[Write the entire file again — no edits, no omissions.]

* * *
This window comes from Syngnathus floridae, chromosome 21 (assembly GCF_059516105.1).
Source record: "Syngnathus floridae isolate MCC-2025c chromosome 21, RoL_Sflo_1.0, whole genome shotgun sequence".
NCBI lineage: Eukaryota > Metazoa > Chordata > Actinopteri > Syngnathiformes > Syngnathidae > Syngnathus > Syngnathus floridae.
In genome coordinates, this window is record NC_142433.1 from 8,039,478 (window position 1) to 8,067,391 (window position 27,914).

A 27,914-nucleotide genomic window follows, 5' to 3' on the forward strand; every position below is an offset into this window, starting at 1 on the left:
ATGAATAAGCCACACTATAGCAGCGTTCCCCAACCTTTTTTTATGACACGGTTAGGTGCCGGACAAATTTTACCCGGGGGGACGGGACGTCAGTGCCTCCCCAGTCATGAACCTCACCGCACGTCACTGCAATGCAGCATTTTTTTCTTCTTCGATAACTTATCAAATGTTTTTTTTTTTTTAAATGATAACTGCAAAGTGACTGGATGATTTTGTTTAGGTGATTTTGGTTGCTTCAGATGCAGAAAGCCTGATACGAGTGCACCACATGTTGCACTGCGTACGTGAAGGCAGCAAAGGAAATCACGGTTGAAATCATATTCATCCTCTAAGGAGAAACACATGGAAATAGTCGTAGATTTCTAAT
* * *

This window comes from Syngnathus floridae, chromosome 21 (assembly GCF_059516105.1).
Source record: "Syngnathus floridae isolate MCC-2025c chromosome 21, RoL_Sflo_1.0, whole genome shotgun sequence".
NCBI lineage: Eukaryota > Metazoa > Chordata > Actinopteri > Syngnathiformes > Syngnathidae > Syngnathus > Syngnathus floridae.
In genome coordinates, this window is record NC_142433.1 from 8,039,478 (window position 1) to 8,067,391 (window position 27,914).

A 27,914-nucleotide genomic window follows, 5' to 3' on the forward strand; every position below is an offset into this window, starting at 1 on the left:
ATGAATAAGCCACACTATAGCAGCGTTCCCCAACCTTTTTTTATGACACGGTTAGGTGCCGGACAAATTTTACCCGGGGGGACGGGACGTCAGTGCCTCCCCAGTCATGAACCTCACCGCACGTCACTGCAATGCAGCATTTTTTTCTTCTTCGATAACTTATCAAATGTTTTTTTTTTTTTAAATGATAACTGCAAAGTGACTGGATGATTTTGTTTAGGTGATTTTGGTTGCTTCAGATGCAGAAAGCCTGATACGAGTGCACCACATGTTGCACTGCGTACGTGAAGGCAGCAAAGGAAATCACGGTTGAAATCATATTCATCCTCTAAGGAGAAACACATGGAAATAGTCGTAGATTTCTAAT